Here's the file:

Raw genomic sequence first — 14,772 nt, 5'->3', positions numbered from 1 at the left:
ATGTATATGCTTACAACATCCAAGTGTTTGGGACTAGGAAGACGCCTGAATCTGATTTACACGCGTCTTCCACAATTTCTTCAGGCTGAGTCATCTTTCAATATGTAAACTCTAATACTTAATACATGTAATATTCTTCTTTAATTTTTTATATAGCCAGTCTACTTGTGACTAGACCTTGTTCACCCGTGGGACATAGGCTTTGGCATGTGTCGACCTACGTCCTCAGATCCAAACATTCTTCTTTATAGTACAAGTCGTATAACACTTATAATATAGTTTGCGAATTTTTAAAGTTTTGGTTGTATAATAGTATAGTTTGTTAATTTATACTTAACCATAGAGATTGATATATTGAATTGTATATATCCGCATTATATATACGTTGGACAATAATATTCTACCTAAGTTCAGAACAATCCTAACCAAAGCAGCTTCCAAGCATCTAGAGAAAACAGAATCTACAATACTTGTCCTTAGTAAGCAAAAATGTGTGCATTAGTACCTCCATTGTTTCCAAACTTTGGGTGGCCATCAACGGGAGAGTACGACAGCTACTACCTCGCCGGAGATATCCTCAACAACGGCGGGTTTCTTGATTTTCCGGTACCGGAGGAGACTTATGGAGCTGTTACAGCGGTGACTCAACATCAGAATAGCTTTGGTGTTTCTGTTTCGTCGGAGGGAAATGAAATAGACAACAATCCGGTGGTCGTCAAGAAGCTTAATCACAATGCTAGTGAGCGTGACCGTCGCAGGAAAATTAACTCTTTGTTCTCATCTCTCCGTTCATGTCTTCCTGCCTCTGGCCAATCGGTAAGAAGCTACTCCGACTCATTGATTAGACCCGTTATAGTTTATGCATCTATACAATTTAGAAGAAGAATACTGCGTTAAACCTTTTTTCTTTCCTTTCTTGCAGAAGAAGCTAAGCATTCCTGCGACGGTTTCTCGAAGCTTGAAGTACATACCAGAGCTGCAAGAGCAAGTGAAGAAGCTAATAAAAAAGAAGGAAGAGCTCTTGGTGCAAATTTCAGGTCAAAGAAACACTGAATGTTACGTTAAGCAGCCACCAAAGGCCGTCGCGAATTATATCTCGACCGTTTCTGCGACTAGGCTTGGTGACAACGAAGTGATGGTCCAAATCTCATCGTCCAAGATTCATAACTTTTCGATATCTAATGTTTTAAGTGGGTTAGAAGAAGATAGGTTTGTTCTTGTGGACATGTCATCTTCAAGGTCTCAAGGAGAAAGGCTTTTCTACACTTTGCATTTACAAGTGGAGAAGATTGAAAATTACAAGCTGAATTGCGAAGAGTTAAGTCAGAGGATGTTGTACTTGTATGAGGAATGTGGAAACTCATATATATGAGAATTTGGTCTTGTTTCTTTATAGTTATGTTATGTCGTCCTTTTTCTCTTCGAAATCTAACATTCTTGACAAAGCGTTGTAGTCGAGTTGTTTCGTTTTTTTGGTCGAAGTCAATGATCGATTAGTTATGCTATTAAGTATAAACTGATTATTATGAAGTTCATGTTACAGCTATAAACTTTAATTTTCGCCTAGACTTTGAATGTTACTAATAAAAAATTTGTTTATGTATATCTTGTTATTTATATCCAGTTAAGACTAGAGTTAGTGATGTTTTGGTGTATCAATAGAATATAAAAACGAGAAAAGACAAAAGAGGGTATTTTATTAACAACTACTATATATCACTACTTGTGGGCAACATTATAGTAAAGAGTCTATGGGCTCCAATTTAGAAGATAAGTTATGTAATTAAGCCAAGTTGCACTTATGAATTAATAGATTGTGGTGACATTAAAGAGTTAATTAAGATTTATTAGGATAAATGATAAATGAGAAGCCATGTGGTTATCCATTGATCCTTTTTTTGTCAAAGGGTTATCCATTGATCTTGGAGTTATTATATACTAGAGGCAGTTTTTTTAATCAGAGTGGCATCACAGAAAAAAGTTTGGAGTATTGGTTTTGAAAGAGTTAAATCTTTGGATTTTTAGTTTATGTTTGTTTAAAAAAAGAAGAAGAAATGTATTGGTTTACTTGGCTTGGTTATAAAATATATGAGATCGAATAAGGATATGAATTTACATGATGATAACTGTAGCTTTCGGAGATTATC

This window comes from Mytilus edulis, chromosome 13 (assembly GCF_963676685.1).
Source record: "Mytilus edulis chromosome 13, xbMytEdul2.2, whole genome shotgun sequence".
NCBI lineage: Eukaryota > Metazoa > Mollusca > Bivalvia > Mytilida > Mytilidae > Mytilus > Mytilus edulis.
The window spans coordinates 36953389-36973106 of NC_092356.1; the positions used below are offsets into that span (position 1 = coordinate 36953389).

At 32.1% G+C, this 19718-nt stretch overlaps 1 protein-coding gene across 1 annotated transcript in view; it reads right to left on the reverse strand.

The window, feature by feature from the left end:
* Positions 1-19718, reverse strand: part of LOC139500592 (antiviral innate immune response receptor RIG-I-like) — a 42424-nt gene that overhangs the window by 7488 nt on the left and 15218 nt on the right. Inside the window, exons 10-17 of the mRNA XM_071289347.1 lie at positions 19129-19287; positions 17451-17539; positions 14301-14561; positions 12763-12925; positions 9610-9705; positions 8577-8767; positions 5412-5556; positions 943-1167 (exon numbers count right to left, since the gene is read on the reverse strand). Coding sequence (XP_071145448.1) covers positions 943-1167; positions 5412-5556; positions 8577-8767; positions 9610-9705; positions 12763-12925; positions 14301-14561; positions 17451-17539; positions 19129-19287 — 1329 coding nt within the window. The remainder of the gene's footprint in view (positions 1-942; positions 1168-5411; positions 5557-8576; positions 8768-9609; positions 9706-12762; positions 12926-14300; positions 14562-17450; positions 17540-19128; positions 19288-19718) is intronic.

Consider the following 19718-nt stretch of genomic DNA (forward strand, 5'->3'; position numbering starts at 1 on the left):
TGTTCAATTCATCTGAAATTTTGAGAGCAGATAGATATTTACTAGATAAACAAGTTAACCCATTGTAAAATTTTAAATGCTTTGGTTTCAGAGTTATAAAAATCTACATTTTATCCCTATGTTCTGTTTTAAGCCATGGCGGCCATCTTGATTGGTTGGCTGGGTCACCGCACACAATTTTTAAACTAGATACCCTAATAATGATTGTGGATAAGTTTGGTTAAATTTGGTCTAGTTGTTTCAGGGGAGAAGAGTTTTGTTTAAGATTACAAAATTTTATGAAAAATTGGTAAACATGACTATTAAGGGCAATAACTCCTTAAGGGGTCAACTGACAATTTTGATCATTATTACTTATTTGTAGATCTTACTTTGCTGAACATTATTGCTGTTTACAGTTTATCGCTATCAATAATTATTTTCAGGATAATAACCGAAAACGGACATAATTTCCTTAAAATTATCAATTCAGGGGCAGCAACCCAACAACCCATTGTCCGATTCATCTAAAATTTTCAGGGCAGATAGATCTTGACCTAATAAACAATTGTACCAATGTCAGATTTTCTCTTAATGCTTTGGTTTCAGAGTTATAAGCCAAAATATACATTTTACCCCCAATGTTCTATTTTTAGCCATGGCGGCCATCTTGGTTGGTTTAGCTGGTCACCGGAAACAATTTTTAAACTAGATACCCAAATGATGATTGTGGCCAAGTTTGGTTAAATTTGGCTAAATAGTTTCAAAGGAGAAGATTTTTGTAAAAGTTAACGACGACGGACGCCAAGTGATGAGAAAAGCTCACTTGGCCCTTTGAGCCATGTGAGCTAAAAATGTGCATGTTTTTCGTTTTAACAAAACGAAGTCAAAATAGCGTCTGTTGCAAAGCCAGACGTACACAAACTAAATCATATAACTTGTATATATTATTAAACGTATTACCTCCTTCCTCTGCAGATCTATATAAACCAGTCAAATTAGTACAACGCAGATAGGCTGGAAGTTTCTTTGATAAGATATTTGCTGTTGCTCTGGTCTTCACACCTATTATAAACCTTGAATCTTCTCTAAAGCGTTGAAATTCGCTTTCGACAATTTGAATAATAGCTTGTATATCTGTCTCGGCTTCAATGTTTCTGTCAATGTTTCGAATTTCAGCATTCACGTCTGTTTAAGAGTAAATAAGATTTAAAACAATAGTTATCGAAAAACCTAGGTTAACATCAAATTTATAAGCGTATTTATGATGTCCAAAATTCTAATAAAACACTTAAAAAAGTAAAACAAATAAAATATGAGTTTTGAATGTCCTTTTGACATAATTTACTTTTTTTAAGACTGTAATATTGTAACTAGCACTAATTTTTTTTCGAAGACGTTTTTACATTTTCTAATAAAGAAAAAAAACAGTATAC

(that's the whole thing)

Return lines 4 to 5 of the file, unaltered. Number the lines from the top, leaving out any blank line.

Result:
Source record: "Mytilus edulis chromosome 13, xbMytEdul2.2, whole genome shotgun sequence".
NCBI lineage: Eukaryota > Metazoa > Mollusca > Bivalvia > Mytilida > Mytilidae > Mytilus > Mytilus edulis.